A few months ago, I picked up a couple of “bales” of National Lampoon Magazine — thirty-two issues, in all — from a local bookseller for cheap. It was only when I got home with my bales and cut the strings that I found out that all but one of the issues were from the 1980s and 1990s, which was okay because, at the very least, it gave me quite a few terrific comic strips by M. K. Brown, R. Crumb, Shary Flenniken, Rick Geary, Buddy Hickerson, Mark Marek, Rodrigues, Gahan Wilson, et al., to read. The lone exception, however, was an issue from November 1975, which — o lucky me! — includes the second-last Idyl strip by Jeffrey Jones that ever appeared in the magazine.
Now, if all you’ve seen are reprints of Idyl, you might be interested to know that the strip first appeared in a newsprint section of the Lampoon called “Funny Pages” and that, in the November 1975 issue, all of the strips in the “Funny Pages,” including Idyl, were overprinted in light blue with only the word balloons left uncoloured. To give you an idea of the sombre, twilight mood that the blue colour lends to Jones’s strip — which begins with the words, “It’ll be dark soon” — I present to you the following scan:
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The effect is so appropriate to the theme of the strip that one can’t help but wonder if the art director didn’t choose the colour specifically to complement Jones’s work…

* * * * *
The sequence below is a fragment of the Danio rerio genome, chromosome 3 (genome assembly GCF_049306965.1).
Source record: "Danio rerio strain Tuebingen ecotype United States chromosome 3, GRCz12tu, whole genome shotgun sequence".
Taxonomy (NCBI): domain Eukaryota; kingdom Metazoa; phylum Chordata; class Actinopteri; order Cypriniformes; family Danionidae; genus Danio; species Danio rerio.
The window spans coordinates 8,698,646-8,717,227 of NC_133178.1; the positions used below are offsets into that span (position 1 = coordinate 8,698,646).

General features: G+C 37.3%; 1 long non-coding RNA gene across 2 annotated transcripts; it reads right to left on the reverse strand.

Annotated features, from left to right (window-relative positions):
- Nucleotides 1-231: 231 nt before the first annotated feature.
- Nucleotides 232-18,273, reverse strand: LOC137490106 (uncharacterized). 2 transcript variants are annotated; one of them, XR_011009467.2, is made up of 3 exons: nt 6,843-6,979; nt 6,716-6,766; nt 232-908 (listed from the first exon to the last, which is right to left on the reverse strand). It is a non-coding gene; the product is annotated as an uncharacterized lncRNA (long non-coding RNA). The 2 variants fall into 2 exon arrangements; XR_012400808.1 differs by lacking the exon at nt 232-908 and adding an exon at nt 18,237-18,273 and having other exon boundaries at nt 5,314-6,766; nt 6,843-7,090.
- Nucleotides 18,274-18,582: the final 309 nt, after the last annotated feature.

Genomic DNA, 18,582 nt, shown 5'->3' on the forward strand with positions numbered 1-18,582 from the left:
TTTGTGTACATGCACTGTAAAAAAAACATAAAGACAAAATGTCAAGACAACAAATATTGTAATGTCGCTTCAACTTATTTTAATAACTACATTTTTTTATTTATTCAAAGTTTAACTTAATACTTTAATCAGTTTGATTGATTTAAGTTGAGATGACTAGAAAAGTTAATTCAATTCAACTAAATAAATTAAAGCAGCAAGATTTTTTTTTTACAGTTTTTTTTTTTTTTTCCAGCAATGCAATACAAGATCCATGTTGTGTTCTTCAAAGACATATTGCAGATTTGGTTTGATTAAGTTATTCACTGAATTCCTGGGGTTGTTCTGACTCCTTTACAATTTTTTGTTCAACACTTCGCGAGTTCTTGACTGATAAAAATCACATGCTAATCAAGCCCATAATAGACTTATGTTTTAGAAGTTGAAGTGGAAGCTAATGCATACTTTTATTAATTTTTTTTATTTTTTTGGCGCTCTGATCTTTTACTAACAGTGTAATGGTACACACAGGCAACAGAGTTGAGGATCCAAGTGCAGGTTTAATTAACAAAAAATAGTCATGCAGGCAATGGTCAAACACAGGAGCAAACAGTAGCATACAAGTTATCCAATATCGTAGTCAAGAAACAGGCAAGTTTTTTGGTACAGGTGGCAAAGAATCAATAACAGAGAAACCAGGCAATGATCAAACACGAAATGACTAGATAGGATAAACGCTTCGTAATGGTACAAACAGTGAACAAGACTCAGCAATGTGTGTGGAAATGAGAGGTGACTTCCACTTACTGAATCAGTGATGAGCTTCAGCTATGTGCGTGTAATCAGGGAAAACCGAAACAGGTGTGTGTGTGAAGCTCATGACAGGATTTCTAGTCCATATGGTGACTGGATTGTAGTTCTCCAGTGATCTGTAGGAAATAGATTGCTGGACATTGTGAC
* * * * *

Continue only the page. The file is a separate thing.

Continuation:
“Idyl was intended as satire and whimsy. One art director and one editor, who met me each month with puzzled faces, continued to remind me that National Lampoon was a humor magazine, ‘As long as YOU laugh,’ they finally said. So each month I would go in laughing. I also must admit that I love to draw nude women.” — Jeffrey Jones, interview, 2001
I’ve copied out the very diverse and impressive list of participating artists below and added links to various official and unofficial websites so you can check out their work; my apologies in advance if I’ve copied a name incorrectly or linked to the wrong website:
And last but definitely not least, the art book will feature reproductions of several pieces of art by JEFFREY JONES himself, including a watercolour sketch donated by collector Robert Weiner, president of Donald M. Grant Publisher, Inc., that will be featured on the cover.
Here’s the official description of the book, cut and pasted from the Better Things Indiegogo home page:
An amazing collection of artwork from artists in the comics, publishing, role-playing, and entertainment field. This book is dedicated to help fund BETTER THINGS and was only made possible by their generosity and willingness to help get Jones’ story and art to the world. It contains 48 pgs of color and black and white work.
Estimated delivery: July 2013